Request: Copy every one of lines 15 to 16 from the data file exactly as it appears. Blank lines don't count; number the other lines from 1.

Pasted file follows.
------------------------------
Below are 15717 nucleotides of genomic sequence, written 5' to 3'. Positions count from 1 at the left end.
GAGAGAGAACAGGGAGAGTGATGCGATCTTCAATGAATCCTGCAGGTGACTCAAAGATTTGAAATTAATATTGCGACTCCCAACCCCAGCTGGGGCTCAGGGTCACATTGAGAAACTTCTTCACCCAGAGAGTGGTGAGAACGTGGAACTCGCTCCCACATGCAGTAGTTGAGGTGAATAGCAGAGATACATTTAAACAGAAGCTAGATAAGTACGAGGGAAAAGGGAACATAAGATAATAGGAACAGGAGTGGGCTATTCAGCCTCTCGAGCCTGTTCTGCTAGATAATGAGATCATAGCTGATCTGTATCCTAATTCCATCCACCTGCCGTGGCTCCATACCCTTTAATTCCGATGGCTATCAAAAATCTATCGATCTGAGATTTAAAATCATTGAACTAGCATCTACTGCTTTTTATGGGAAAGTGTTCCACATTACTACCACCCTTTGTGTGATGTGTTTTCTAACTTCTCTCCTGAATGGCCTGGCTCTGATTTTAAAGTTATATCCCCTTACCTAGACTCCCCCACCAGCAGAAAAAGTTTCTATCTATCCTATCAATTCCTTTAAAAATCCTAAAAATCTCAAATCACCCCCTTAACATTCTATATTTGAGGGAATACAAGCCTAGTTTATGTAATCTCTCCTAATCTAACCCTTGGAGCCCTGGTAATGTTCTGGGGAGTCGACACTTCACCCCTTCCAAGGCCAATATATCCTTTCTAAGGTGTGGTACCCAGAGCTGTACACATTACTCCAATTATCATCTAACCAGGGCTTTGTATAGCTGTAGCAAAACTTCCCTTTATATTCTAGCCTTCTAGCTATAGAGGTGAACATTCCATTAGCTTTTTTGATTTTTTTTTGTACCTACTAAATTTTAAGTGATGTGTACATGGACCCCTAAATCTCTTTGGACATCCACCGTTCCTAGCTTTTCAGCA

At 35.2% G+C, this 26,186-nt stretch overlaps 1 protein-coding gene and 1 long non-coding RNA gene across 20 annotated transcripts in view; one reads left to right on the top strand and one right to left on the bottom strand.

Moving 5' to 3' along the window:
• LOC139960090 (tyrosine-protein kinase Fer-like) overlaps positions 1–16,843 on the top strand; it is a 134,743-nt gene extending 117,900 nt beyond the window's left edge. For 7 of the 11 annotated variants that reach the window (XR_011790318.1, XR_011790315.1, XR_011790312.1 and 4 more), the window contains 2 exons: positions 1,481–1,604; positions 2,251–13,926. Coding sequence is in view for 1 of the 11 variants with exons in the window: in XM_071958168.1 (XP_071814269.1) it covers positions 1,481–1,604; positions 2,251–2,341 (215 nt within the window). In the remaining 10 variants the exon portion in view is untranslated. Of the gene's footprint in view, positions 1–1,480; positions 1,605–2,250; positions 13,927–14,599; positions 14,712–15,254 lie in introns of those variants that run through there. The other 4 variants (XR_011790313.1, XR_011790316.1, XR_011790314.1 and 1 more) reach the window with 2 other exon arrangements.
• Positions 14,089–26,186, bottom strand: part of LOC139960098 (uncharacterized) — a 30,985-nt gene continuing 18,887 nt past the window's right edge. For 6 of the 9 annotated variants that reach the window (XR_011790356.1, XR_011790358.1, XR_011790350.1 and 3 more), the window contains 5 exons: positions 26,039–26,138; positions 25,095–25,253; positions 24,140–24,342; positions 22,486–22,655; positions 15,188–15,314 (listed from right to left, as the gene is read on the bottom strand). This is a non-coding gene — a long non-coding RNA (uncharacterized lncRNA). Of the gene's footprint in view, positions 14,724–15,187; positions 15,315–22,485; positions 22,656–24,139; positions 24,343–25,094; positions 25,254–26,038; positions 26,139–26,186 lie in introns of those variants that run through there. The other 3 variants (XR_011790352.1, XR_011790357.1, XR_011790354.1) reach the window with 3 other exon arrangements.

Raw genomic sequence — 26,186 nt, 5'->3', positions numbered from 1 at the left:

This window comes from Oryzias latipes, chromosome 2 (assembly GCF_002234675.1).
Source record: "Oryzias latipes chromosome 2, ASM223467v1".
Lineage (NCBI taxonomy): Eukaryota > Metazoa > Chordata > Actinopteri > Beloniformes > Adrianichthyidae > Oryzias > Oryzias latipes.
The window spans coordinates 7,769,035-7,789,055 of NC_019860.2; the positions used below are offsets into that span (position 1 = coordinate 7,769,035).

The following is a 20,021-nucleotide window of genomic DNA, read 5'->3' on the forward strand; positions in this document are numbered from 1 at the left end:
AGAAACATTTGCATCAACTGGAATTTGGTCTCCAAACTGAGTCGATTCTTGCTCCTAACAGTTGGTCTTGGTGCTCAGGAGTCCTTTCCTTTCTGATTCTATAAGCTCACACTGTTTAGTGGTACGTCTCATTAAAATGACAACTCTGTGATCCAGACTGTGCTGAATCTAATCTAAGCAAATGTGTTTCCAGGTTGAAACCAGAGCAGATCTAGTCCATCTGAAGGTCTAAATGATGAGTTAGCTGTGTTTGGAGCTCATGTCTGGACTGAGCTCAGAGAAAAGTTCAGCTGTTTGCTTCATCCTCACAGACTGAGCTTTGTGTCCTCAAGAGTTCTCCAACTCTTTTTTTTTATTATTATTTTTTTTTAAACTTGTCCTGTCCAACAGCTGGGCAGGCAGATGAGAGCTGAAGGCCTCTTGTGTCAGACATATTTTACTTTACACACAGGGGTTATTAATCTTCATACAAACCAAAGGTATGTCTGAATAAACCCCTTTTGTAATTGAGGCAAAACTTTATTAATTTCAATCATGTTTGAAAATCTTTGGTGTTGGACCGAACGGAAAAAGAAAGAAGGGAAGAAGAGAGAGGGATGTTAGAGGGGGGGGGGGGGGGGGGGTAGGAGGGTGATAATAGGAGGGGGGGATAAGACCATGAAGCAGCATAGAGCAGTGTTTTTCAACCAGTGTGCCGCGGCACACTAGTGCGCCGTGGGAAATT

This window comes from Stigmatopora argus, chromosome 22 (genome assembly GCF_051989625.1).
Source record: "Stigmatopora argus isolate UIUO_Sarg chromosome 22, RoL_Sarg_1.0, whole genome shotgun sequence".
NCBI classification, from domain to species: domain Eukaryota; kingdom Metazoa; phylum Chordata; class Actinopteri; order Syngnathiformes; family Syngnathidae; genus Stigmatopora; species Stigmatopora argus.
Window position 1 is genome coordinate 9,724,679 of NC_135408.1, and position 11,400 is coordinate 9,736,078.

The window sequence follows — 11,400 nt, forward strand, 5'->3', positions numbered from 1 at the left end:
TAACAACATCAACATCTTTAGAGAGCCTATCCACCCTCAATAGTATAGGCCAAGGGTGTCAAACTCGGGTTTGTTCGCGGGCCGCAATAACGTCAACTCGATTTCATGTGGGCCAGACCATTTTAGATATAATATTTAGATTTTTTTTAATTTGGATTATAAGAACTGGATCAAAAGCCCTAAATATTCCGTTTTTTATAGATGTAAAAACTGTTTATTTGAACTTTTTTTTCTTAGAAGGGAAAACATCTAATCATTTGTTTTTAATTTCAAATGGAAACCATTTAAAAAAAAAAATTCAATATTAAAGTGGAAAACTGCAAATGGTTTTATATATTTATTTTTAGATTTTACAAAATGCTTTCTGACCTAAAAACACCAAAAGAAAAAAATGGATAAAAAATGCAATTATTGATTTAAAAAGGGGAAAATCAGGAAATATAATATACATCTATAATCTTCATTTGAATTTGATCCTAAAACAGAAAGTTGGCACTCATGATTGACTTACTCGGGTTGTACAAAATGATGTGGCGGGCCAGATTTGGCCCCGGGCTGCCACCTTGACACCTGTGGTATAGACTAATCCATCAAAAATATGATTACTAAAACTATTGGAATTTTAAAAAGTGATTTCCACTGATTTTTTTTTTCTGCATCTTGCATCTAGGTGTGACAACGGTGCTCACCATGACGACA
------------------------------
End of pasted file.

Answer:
Source record: "Stigmatopora argus isolate UIUO_Sarg chromosome 22, RoL_Sarg_1.0, whole genome shotgun sequence".
NCBI classification, from domain to species: domain Eukaryota; kingdom Metazoa; phylum Chordata; class Actinopteri; order Syngnathiformes; family Syngnathidae; genus Stigmatopora; species Stigmatopora argus.